“I turn right to head up, towards Bourke Street, I make a left and I walk down the left-hand side of the road – sorry Collins Street – I walk down the left-hand side of Collins Street all the way until I make it to the office. And then I come in the back door and head up, and there we go.”

And I said “…the reason I’m laughing is because I think what’s actually going on is that my body is clinging to the last vestige of consistency, and habitual activity and the last moment of familiarity, until I hit that office and it’s complete chaos and we spend our day working through.”  We were at this point where we were fighting a lot of fires.  

So I said “Whilst it might appear that I cope well with uncertainty in your eyes, what’s actually going on, is that’ I’ve created all of these little habitual patterns of behaviour outside of the office, which mean that actually we can cope with what’s going on.”

And so then we both started giggling, and I said to her “Ok, so let’s try this.  Where can we find ways for you to build-in habitual patterns and behaviours outside of the office?  If you know that 8 hours a day or 10 hours a day or longer… is going to be really stressful and it’s gonna ask a lot of you in terms of dealing with uncertainty and not knowing all the answers and that’s really uncomfortable…  Then what can we do either side of that to help to build routine and to build-in that sense of certainty for you? Is it your gym routine? Is it your evening meal routine?  

“What’s going to do the trick in terms of building-in some consistency, so that when you get to the office you’ve kind of satiated that need and you’ve got the capacity for the uncertainty and the change.”

That was the first thing we did.  And the second thing we did was we actually went through and said “Right, for these three things that come up, these three types of problems that come up in the office day-to-day.  You are able to go hell-for-leather on your need for certainty. So, the data behind decisions, how are we measuring that, where’s the feedback loop… you’re allowed to dive as deep as you want into needing the certainty around the structure for feedback, the measurement, and data, you GO for it.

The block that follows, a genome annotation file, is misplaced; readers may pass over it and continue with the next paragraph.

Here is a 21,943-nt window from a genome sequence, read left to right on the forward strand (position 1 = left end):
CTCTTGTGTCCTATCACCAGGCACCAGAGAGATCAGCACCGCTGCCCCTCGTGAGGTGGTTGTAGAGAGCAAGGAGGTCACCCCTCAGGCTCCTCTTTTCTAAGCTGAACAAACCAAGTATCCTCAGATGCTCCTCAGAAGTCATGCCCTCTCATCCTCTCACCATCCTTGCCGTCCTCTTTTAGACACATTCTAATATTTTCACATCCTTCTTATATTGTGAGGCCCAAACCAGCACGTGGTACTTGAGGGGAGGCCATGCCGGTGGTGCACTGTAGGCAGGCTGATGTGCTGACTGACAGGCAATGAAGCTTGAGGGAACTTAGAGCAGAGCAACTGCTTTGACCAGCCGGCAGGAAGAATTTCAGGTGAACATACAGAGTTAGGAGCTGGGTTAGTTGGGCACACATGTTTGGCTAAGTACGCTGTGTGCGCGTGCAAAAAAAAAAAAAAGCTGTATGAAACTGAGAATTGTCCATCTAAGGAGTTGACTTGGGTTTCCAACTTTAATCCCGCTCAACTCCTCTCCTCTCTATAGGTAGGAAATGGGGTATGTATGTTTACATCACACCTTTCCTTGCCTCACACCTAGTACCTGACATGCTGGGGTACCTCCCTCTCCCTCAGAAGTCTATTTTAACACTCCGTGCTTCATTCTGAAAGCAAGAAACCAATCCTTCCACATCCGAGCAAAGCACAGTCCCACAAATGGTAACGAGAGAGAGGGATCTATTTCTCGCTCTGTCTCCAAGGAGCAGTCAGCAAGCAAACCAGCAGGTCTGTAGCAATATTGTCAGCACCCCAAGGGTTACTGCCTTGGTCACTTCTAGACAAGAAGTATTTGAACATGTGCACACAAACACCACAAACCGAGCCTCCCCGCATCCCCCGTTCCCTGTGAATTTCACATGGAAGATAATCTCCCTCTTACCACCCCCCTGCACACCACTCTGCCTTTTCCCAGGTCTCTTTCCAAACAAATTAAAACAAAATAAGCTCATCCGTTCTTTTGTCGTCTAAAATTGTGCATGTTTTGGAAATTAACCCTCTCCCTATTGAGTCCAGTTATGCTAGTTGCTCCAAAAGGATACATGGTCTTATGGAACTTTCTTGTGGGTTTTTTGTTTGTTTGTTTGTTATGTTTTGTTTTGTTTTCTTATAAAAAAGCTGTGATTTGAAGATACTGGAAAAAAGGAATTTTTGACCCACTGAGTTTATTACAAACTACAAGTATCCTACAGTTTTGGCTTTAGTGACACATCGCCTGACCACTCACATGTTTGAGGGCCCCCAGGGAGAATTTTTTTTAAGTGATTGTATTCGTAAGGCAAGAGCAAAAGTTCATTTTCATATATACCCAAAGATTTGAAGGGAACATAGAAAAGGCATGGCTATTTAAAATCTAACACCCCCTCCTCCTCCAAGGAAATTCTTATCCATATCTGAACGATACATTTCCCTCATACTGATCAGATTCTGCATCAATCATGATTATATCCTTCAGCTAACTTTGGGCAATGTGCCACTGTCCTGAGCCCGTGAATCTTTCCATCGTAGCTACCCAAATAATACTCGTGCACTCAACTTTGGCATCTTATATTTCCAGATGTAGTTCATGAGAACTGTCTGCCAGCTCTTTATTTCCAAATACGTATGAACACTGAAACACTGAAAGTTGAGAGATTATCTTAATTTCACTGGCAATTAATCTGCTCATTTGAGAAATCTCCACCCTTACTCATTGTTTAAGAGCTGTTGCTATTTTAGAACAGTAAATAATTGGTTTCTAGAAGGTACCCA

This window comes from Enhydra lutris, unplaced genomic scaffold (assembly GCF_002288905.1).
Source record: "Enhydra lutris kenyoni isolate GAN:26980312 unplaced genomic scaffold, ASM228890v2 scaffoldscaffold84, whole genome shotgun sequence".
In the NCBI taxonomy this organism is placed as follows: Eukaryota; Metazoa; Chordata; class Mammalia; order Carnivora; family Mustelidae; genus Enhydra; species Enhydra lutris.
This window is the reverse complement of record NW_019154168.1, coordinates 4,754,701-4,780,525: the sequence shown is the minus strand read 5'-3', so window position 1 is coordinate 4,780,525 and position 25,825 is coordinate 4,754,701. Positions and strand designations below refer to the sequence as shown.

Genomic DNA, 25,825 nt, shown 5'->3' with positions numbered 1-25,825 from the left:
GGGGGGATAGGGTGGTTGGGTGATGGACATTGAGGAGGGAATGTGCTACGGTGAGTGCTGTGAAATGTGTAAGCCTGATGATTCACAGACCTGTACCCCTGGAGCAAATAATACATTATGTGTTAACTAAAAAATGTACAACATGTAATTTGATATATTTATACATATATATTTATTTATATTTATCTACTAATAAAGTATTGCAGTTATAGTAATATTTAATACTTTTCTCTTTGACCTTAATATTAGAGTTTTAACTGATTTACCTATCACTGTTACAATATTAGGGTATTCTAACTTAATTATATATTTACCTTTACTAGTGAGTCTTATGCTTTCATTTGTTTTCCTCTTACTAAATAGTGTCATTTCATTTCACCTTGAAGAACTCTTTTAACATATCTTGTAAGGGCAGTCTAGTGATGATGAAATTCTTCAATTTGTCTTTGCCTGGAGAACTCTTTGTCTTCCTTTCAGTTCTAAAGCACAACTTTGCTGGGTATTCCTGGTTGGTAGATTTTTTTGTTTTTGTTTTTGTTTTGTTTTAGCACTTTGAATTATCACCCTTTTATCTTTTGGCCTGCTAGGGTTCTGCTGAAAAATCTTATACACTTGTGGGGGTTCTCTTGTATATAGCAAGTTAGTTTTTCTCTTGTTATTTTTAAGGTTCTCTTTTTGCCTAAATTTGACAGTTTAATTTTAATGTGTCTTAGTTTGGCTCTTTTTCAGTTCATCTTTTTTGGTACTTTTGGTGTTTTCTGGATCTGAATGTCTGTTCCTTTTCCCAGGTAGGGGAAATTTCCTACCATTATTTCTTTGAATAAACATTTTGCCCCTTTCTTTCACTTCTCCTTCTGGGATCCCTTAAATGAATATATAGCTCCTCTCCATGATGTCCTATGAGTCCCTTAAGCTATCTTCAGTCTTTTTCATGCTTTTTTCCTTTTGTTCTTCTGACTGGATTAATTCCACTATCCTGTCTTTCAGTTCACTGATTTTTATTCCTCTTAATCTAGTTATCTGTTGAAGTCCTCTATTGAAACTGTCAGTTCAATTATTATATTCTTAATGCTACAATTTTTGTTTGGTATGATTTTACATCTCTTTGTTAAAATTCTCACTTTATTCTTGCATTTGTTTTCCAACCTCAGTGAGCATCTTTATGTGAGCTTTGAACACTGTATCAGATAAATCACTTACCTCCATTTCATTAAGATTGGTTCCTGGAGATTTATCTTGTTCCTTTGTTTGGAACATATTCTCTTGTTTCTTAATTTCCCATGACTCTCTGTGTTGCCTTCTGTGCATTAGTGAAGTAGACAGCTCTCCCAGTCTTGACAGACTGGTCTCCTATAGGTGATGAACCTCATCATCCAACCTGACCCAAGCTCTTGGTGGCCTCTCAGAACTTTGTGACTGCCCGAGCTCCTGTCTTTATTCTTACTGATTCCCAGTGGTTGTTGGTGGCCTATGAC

“But these other three or four things over here, I need you to really hold back.  And that’s the point where you need to start coping with the fact that you’re incredibly uncomfortable about not knowing the answer, but you’ve gotta let the team do their job and you’ve gotta pull back from that and you’ve gotta keep letting go, and let it run its course.”

And so we went through this for the following few months, and the change was noticeable.  And so, it’s one of those strategies that I’ve employed again with other clients and it was great to work through it with this person, she was ONTO it, and she really stuck to it.

Within the space of a couple of weeks you could see visibly that the stress was starting to sort of, just, drop back a little bit.  She wasn’t quite as agitated and hyper in the office and able to just drop into “ok, that’s outside of my control, but that’s in the category of things that I need to let go of… and these things, we’re going to make sure we’re really certain of.”

So if you’re struggling with uncertainty, by all means, I thought it was a great trick to employ, in terms of just balancing out where you’ve got the consistency and the certainty and the familiarity and then, knowing that you need to step into that space of not knowing as well.  Finding that balance within your day.

Give it a go, I would love to hear your thoughts.  Have a wonderful week!